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  • Loving Someone with a Complicated Past

    “I want to stop blowing up relationships,” said the young lady when I asked her why she was seeking counseling.  “I’ve had a string of unsuccessful relationships, and they’ve all ended because of me.”

    She talked about her history of being distrustful, of pushing people away, of being distant at times or needy at others.  The next question might have been, “Why do you act that way in relationships?” but she already supplied the answer, “My dad was a real a–hole when I was growing up, so I know that’s why I do what I do.”

    One of my favorite authors during my adolescence was Piers Anthony, who wrote in the Author’s Notes of his novel, Fractal Mode:

    One thing you, who had secure or happy childhoods, should understand about those of us who did not: we–who control our feelings, who avoid conflicts at all costs (or seem to seek them), who are hyper-sensitive, self-critical, compulsive, workaholic, and, above all, survivors—we’re not that way from perversity and we cannot “just relax and let it go.”  We’ve learned to cope in ways you never had to.

    I want to say that, while our childhoods and adolescence certainly affect us, they need not determine us.  In other words, just because you experienced trauma or were abused–it doesn’t mean that you are incapable of having successful, healthy, adult relationships…

    …but it can certainly be more difficult for those of us who bear childhood scars. It’s a challenge for us to assume only the best in our partners, or to be vulnerable, or to resist the urge to self-destruct.  If it is your misfortunate to love someone who survived a nasty childhood, God bless you!  You’re in for a bumpy ride.

    Functioning at your best within your relationship with a Survivor will require a great deal of patience and understanding.  You love a flawed human being, and while you certainly have your own flaws, perhaps yours are the more understanding foibles of poor communication, occasional selfishness, and a tendency to waste food or leave the lights on.  Your Survivor partner, on the other hand, will weekly present with enough neuroses to make Freud light up a cigar during session.  Can you handle that?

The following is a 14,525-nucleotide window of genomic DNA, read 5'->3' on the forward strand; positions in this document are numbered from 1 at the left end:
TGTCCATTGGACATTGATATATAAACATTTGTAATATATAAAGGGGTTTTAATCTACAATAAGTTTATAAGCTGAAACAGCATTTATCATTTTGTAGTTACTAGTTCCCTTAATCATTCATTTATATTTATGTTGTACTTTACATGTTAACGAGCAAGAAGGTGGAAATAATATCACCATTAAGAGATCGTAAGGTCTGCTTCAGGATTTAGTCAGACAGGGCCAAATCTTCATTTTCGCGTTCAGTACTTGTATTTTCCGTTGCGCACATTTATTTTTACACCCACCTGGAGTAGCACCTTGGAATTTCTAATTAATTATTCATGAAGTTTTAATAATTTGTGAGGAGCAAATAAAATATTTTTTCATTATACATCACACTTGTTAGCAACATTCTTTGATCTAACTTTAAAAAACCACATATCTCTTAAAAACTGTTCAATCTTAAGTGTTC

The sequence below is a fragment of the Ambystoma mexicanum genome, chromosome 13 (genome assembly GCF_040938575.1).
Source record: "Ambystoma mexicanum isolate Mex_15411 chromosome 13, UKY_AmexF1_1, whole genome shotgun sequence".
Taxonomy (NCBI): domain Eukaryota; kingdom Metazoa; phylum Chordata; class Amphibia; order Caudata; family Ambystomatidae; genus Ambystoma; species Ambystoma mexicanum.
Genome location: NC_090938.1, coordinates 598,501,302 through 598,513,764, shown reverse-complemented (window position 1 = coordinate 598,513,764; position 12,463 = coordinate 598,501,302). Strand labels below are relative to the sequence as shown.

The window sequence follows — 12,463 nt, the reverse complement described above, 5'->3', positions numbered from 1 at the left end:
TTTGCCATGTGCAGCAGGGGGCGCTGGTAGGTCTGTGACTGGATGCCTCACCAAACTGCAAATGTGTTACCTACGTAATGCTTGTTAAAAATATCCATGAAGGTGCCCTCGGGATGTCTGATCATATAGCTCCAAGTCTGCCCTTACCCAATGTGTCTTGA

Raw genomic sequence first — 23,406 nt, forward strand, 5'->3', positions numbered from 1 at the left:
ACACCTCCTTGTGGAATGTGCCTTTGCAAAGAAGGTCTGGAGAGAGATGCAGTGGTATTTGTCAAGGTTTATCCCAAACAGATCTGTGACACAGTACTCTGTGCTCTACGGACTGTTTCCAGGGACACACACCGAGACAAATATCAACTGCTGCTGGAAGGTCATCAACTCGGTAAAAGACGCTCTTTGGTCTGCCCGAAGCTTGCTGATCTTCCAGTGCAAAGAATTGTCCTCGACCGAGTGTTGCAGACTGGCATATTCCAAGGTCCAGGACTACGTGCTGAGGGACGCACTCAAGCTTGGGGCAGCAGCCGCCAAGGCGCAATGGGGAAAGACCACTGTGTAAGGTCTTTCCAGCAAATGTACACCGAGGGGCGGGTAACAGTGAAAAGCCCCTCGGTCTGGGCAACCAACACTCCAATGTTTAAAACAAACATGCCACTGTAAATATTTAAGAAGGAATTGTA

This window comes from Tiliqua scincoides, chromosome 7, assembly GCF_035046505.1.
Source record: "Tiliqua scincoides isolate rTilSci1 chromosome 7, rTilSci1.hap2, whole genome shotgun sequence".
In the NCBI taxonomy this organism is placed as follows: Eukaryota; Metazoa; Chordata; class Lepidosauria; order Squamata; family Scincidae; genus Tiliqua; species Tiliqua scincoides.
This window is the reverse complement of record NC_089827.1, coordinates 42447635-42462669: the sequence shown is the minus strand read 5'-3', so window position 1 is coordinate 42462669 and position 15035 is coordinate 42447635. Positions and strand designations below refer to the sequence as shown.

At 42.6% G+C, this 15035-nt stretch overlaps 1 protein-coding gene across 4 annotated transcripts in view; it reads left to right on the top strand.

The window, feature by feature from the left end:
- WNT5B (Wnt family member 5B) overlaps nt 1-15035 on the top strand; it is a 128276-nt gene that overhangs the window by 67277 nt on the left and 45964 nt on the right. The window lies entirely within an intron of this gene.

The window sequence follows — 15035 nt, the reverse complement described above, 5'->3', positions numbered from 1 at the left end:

Can you be understanding without being enabling?  Can you be compassionate without sacrificing your own valid interests?  Are you willing to endure behavior that is designed to push you away–without tolerating abuse or rationalizing addiction?  In short, can you daily exhibit loving kindness, the likes of which can be emotionally exhausting at times?

    If you can, chances are you’re an ideal partner for a Survivor.  And, here’s the good news!  Once we’ve vetted you, once we believe that you’re here to stay and not going to let our sh-t push you away, once we’ve qualified you in whatever sick way we do in our own minds, then you will probably find that you’ll be rewarded with a love from your Survivor partner that is fiercely loyal, intensely focused, and always interesting!  Never dull!

    And we’ll someday be fully aware that that we’ve put you through some tough times and that you stuck–more than anyone else ever did before.  You stuck.  And we’ll be profoundly grateful for it.


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